However, in Monaco, this is much harder to achieve and can be a problem because, if for example you start from the second or third row your lap times will lose out compared to the guy in front and so the advantage gained from staying out on track for a greater number of laps might not be enough to get ahead at the pit stops.
"It will be very important to try and qualify with a fuel load that permits you to run the correct amount of first stint length, because if you are too short you can risk getting caught up with traffic when you pit, whereas going too long, which involves taking more fuel on board on Saturday afternoon can see you mess up qualifying," explains Luca. "Getting this factor correct, in my opinion, constitutes between sixty and seventy percent of the strategists work at this event."
The nature of the circuit also makes it harder to change strategy from the pre-ordained plan to something different as a function of what has happened in the early part of the race. "Let's just say, if you are a long way back here, there is no strategy in the world that will allow you to make up more places," reveals Baldisserri.
"If you are fighting at the front end of the field, then there is a higher chance of being able to change the strategy during the race, depending on what your direct competitor does. I think this year in Monte Carlo all we will have to play with in terms of flexibility is two to three laps more or less, rather than a radical change of plan."
Based on the season so far, there is cause for optimism in the Scuderia Ferrari Marlboro camp for this coming weekend. "So far, in the last three races we went quite well in terms of qualifying performance and hopefully we can repeat this in Monte Carlo, which means that with the same fuel level we will definitely be competitive compared to our main rivals," says Baldisserri, although he offers a note of caution:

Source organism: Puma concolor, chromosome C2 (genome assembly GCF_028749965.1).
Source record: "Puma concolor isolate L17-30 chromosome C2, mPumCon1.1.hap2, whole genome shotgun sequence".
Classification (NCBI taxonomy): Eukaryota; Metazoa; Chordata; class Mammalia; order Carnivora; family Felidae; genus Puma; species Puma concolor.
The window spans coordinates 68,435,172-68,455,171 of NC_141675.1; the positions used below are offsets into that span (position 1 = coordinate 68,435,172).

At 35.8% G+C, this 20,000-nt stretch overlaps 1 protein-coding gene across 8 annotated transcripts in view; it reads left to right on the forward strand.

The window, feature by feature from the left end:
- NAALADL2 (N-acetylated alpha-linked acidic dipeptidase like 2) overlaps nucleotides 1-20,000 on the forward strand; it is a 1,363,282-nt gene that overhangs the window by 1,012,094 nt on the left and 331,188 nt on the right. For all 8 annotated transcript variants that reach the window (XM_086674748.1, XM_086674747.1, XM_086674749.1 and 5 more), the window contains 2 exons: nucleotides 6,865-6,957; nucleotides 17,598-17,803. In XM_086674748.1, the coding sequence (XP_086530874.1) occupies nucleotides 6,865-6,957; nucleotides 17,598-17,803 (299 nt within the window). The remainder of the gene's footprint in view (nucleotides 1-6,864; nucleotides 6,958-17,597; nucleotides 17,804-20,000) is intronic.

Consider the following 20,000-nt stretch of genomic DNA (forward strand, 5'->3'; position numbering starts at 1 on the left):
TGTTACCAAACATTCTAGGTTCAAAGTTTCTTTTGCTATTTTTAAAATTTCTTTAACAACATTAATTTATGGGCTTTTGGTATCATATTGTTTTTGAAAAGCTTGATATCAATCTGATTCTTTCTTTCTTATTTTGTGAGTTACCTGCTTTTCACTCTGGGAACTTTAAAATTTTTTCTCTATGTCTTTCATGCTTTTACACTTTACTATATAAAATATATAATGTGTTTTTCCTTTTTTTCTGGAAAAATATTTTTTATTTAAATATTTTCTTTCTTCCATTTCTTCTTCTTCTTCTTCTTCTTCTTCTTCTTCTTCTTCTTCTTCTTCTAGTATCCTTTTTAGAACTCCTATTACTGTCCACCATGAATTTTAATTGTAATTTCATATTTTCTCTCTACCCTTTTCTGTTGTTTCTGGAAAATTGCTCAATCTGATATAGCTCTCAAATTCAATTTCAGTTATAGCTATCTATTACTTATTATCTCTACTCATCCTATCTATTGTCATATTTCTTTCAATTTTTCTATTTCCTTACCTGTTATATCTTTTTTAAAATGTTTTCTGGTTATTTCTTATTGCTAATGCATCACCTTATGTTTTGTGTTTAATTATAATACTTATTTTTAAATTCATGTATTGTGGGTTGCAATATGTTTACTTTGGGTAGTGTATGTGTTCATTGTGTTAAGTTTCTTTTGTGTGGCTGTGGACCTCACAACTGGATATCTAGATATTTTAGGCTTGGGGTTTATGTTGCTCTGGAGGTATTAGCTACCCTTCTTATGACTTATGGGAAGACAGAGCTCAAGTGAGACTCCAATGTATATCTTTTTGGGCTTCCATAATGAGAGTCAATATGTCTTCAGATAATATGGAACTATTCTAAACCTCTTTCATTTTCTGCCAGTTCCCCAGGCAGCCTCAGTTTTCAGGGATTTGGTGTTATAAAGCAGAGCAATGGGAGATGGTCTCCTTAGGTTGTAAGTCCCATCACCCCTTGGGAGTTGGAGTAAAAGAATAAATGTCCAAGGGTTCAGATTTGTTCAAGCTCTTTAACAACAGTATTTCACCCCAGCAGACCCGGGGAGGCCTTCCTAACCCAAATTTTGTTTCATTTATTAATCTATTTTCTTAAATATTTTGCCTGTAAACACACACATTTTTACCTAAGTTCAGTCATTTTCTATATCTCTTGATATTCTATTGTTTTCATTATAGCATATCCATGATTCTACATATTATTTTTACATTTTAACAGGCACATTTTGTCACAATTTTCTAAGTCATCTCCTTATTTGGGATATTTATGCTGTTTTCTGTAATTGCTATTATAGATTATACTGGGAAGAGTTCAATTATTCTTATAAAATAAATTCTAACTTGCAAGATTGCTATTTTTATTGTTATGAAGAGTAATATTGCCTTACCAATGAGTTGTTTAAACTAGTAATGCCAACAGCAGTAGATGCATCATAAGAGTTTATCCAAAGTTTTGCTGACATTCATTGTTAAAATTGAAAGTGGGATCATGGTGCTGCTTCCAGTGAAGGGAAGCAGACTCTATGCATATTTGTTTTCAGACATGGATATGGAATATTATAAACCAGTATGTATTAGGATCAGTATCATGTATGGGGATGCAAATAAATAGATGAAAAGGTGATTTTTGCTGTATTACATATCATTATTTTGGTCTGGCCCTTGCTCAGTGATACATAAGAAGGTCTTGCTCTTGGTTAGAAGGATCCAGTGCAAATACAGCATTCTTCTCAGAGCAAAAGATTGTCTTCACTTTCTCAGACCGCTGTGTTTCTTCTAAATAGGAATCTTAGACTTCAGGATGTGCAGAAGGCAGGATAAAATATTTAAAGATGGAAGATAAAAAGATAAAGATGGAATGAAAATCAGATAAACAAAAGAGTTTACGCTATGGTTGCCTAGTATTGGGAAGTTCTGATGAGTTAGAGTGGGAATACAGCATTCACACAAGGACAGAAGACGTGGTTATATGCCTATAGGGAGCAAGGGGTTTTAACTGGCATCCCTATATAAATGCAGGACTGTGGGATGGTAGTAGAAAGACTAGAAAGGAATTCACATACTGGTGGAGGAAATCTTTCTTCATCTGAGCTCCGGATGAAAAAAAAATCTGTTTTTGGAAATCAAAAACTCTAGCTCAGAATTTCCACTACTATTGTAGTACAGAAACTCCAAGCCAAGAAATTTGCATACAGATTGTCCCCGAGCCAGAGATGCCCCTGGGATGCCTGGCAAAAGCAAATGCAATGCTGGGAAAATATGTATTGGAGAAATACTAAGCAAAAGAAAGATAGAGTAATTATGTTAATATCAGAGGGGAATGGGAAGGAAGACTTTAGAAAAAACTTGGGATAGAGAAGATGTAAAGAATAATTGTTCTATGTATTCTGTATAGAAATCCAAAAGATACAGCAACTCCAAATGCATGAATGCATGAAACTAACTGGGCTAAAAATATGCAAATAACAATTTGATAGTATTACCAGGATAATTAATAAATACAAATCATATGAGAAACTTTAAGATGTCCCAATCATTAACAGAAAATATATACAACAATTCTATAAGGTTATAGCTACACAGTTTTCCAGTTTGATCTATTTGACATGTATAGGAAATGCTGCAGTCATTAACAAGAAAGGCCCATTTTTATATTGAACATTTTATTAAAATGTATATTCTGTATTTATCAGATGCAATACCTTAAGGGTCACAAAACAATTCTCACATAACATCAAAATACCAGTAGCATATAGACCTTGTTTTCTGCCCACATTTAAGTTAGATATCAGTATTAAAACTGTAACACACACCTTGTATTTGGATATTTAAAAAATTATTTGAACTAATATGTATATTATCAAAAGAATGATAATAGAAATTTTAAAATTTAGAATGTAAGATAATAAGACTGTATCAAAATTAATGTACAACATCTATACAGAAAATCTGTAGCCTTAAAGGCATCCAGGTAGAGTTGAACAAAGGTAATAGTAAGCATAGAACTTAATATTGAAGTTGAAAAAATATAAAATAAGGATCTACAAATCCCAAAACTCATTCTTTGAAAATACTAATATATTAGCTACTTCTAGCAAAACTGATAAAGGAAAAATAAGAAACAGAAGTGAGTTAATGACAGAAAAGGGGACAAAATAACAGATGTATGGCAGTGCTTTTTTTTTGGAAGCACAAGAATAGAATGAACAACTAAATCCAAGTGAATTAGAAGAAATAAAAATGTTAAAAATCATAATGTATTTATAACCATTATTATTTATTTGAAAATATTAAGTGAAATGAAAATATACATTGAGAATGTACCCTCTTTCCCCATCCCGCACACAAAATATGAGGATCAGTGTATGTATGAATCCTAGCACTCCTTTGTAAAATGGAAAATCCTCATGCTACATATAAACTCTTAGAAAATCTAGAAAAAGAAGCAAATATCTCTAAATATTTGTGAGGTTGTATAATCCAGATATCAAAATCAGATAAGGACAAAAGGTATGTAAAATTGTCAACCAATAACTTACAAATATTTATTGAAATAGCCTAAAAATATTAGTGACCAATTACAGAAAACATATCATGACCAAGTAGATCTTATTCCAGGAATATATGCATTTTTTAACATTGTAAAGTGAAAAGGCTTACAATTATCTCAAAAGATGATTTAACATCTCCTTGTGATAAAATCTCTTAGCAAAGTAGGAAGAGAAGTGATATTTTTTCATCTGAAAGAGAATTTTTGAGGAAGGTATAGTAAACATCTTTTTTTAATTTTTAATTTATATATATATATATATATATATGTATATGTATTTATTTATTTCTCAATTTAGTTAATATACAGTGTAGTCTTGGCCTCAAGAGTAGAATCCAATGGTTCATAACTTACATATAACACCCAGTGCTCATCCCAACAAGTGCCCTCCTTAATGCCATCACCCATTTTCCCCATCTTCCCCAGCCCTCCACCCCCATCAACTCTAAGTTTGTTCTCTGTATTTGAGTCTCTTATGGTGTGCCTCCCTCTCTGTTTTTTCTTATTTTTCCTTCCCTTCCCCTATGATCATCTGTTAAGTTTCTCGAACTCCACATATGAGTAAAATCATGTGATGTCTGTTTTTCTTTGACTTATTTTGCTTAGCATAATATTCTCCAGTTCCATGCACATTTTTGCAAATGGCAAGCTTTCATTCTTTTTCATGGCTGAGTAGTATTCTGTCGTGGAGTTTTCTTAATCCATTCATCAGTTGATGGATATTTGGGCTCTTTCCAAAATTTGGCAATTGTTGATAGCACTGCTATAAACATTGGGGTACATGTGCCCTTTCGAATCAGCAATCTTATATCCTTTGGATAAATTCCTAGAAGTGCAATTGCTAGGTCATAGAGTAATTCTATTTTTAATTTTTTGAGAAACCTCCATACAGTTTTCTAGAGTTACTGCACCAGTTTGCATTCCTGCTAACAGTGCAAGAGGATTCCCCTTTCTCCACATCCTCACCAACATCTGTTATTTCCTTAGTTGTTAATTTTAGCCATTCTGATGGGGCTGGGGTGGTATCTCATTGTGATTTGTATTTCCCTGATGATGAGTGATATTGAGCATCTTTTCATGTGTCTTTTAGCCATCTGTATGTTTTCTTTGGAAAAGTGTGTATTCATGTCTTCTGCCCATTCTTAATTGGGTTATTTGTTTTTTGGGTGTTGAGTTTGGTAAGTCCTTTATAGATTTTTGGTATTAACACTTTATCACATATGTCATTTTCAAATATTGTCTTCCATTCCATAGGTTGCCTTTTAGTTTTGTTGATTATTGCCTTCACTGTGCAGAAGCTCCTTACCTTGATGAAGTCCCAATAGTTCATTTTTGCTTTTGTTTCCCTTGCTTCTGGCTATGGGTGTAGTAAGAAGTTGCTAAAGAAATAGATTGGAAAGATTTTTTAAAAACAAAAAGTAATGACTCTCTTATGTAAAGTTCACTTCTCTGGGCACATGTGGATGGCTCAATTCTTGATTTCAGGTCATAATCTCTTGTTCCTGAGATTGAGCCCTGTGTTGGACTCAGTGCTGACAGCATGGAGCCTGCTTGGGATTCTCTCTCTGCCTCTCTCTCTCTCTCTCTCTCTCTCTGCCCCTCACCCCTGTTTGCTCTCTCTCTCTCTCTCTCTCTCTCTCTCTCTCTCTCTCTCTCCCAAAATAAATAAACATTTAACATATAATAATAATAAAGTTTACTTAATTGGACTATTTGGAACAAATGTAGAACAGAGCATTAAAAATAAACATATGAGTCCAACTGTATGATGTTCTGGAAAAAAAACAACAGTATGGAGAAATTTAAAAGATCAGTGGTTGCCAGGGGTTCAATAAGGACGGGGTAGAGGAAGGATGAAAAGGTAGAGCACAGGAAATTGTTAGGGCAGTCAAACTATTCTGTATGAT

"Monaco is a completely different type of circuit, so we cannot be a hundred percent sure that our car will suit the Monaco track, that requires a very different set up, running with high downforce. Last week we tested in Paul Ricard and Fiorano specifically to move in that direction. We have an aero update, different tyres and some engine tuning and a revised set-up to ride the bumps better which is also very important when racing on normal roads."
One final point is that making the right choice between the two types of tyre available to the Scuderia from Bridgestone, will be closely linked to the strategy adopted. "Over the past few years we have seen our competitors come to Monaco with very very soft tyres in order to have excellent first lap performance before holding position in the race," recalls Baldisserri.
"We will have to see how our tyres will behave here. Tyre choice for this race is quite difficult because there is not a track that is close to it in terms of tyre behaviour, so we can be close but not completely sure until we actually run there in terms of checking first lap performance and tyre degradation. Monaco really is the worst place for the strategy man!"